What's it all mean?  It means you cannot broadcast apply either Dual Magnum product according to the regular label that comes on the jug.  In order to use the broadcast application, you must have the 24C Special Local Needs (SLN) label and the only formulation that has the broadcast application is Dual Magnum!  Therefore, you cannot use Dual II Magnum broadcast on either pumpkins or winter squash!  The broadcast method of Dual Magnum is an indemnified label which means that you accept the risk of using this material and any injury or crop loss is not the responsibility of the company.  In order to obtain the correct label, you will need to register with Syngenta and indicate that you are using this product on those specific crops.  The use of generic "Dual" products is not legal to use on pumpkins or winter squash.

How do I get the "indemnified label"?  The process is simple, but needs to be done via the internet and needs to be completed every year too!  Registering with Syngenta and obtaining the 24 c SLN: 

1. Go to www.farmassist.com and in the top header bar click "Crop Protection" and then select "Indemnified Labels".  

2. Either login or create a user name and password. Once you've logged in, the top of the header should say "Indemnified Label Search".  Select New York and Dual Magnum. 

3. Go to the second Dual Magnum 24 label that comes up and select the crop (it only allows you to choose one at a time so you will need to do this for as many crops as you want to apply Dual Magnum to).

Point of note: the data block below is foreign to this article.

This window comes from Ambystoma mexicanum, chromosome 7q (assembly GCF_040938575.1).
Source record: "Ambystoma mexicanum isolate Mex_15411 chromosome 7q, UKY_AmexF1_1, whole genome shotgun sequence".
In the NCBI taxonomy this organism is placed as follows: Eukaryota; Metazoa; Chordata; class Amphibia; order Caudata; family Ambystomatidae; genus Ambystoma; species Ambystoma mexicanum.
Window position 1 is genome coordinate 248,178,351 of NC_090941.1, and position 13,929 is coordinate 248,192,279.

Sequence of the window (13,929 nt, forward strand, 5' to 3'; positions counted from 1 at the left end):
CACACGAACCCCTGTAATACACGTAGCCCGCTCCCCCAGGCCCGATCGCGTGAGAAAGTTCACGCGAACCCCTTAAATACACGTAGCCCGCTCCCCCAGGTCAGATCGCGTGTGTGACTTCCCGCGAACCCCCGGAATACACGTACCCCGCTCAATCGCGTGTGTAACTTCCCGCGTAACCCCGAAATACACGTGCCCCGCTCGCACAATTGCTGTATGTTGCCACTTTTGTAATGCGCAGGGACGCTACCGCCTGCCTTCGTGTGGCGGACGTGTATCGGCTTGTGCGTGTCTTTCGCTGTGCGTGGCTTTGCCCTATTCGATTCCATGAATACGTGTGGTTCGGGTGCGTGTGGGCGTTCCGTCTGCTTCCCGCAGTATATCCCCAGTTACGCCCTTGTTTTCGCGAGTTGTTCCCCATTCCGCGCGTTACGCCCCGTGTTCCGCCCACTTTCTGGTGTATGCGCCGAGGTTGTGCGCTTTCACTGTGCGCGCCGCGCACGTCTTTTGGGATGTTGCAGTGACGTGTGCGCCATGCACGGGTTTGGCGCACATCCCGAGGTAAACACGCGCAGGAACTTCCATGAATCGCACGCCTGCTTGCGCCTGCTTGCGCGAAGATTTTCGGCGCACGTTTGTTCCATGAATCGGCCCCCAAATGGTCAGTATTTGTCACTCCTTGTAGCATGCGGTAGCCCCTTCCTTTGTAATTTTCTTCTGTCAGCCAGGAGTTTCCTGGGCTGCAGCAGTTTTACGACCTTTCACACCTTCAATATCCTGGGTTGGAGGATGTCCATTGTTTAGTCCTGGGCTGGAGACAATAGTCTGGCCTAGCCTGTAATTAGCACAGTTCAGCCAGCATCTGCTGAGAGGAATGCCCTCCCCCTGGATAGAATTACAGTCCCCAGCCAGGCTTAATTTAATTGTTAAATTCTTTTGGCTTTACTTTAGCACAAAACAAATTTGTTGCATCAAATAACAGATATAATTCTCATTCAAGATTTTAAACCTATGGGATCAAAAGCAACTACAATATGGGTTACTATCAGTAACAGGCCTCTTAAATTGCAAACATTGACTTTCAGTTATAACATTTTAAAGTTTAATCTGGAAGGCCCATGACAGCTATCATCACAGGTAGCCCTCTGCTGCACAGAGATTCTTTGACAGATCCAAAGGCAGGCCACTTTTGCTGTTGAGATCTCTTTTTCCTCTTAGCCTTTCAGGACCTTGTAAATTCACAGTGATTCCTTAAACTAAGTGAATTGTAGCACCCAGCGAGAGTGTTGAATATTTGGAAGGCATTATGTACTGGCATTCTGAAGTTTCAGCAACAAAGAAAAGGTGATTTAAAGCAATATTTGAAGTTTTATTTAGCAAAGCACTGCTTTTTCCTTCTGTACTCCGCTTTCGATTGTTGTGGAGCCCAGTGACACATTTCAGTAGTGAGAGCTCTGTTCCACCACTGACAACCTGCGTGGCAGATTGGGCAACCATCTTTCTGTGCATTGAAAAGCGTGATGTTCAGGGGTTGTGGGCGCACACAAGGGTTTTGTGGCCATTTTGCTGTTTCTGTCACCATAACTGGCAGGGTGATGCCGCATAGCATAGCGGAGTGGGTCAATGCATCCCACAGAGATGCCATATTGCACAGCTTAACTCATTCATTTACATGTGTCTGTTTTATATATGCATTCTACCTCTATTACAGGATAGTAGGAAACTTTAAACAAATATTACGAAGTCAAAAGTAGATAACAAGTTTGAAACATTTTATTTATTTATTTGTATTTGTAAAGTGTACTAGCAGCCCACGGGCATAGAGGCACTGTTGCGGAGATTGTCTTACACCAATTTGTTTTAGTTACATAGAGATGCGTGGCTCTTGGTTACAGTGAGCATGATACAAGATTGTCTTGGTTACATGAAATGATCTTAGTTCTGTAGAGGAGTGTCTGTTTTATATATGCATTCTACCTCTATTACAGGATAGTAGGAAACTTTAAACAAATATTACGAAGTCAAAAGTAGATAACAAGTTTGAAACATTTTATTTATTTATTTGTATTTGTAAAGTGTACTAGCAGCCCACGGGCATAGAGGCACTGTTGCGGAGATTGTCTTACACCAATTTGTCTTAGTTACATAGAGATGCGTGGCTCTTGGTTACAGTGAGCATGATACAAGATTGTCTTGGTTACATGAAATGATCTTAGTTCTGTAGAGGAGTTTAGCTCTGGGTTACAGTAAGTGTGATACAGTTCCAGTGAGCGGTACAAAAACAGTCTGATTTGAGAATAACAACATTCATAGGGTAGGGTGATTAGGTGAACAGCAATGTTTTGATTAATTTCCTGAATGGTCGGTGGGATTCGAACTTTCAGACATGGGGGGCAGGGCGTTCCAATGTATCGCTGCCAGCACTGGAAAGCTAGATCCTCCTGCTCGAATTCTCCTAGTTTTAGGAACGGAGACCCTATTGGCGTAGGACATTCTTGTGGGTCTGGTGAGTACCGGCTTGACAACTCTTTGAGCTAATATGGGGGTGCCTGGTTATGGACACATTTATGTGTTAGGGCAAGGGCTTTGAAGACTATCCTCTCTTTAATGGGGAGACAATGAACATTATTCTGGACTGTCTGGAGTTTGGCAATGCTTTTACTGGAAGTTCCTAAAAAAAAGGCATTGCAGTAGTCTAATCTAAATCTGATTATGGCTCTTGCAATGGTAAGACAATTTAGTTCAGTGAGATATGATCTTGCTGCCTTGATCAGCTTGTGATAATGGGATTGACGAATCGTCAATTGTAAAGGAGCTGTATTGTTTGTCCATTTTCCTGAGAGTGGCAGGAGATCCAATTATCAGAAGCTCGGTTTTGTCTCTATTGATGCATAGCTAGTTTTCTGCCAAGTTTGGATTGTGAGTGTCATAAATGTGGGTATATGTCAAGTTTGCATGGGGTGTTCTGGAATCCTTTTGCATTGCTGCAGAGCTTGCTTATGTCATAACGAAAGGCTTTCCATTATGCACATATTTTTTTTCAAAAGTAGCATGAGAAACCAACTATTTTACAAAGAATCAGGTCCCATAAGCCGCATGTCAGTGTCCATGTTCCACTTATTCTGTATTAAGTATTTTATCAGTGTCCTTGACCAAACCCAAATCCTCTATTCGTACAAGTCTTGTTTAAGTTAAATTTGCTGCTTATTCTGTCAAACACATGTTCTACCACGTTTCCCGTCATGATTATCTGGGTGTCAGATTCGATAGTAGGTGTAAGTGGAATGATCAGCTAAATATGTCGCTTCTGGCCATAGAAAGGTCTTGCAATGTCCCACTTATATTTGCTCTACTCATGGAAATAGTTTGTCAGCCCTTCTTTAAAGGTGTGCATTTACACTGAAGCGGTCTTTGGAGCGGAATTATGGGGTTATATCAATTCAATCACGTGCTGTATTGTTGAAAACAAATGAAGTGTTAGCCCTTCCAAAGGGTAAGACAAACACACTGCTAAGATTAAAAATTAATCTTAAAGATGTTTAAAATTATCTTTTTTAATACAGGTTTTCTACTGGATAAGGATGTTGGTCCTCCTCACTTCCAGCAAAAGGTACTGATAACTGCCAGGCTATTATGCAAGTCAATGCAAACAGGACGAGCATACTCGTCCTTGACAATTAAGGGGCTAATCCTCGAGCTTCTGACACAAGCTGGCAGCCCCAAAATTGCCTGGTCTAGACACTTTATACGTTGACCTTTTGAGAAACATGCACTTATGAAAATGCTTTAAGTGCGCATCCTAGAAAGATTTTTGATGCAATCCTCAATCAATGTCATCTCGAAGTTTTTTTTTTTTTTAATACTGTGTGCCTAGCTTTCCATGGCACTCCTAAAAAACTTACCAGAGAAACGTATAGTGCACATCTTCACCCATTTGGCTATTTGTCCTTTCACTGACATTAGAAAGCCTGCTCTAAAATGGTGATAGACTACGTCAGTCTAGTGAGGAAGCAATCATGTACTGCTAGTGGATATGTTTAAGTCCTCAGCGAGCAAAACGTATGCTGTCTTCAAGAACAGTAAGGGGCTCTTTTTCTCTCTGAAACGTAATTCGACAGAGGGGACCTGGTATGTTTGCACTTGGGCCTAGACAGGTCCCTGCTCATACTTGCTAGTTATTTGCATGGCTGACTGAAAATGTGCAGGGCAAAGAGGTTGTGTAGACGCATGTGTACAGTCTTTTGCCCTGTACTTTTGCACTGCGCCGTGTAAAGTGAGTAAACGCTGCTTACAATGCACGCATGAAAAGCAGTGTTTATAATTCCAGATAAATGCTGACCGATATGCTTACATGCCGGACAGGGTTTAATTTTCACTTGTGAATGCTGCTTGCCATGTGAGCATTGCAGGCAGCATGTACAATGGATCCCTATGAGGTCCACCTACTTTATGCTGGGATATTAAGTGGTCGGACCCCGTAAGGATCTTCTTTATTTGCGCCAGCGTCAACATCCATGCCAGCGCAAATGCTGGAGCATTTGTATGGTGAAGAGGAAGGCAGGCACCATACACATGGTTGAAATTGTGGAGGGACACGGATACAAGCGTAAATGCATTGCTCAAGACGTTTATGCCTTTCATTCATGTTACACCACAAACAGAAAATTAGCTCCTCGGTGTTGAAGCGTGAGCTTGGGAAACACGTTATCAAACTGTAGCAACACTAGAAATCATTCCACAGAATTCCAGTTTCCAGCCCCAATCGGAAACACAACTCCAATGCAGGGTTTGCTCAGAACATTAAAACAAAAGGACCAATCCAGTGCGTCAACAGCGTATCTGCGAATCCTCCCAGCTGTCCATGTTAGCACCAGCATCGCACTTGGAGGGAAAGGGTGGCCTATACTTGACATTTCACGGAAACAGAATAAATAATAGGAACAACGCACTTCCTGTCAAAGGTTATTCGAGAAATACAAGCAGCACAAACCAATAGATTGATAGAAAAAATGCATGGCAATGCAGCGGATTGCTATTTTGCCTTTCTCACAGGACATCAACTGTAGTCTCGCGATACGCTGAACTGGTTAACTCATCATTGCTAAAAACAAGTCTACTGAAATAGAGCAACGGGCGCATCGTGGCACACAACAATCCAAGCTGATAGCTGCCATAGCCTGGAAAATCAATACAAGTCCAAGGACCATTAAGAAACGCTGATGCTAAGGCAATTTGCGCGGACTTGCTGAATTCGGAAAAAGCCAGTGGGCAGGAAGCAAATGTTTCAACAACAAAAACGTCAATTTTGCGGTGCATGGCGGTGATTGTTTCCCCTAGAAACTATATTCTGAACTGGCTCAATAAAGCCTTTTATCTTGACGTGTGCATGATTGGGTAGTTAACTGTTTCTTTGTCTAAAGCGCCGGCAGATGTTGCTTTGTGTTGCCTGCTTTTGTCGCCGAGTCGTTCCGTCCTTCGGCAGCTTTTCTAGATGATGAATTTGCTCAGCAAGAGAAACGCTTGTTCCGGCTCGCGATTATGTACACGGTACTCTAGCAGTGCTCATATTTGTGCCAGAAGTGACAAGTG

4. You will then be navigated to a "WAIVER OF LIABILITY AND INDEMNIFICATION AGREEMENT" page where you will either accept or decline the special instructions for using this product on the selected crops. 

5. Once you've accepted the liability, the label will appear and you should print it as well as save it on your computer.  If you decline it, the labels will not appear and you legally cannot apply Dual Magnum to the selected crop(s).

6. Farmassist will save all of the indemnified labels you have agreed to in case you lose your label and need another one.  If you need assistance you can call the Syngenta Customer Resource Center at 866-796-4368.

Remember, you need to have a copy of the Dual Magnum 24C label in your possession when using this material.  More information regarding other labeled materials can be found in Table 1.


Table 1:  Recommended Pre-Emergent/Post Seeding Herbicides for Pumpkins and Winter Squash 

   

Product 

Crops

Weeds controlled

Rate

Comments

Sandea, Profine 75 (halosulfuron)

All                   cucurbits

Broadleaves (pigweed, velvetleaf, etc.)

0.5 - 1.0 ounces per acre

Needs to be mixed with a grass herbicide when used pre-emergent.  Can stunt and delay emergence especially at higher rates but temporary (I recommend 0.5 oz rate), short residual of about 4 weeks, will start to see some weed species breaking through (common lambsquarter, Eastern black nightshade) around the 4th of July.  Using a 0.5 oz. once pre-emergent allows you to use another 0.5oz. once post emergent.

Dual Magnum

(S-metolachlor)

Pumpkins, winter squash

Mostly grasses and some broadleaf suppression

2/3—1.33 pints per acre                    depending on soil type

PLEASE SEE OTHER NOTES ON DUAL MAGNUM!  I have seen very good results and limited injury using the 1.0 pints per acre rate.  Do not incorporate as this increases the risk of severe injury!  Best if used as a post plant pre-emergent and can be used post-transplant within 72 hours of planting (weed seed germination issues).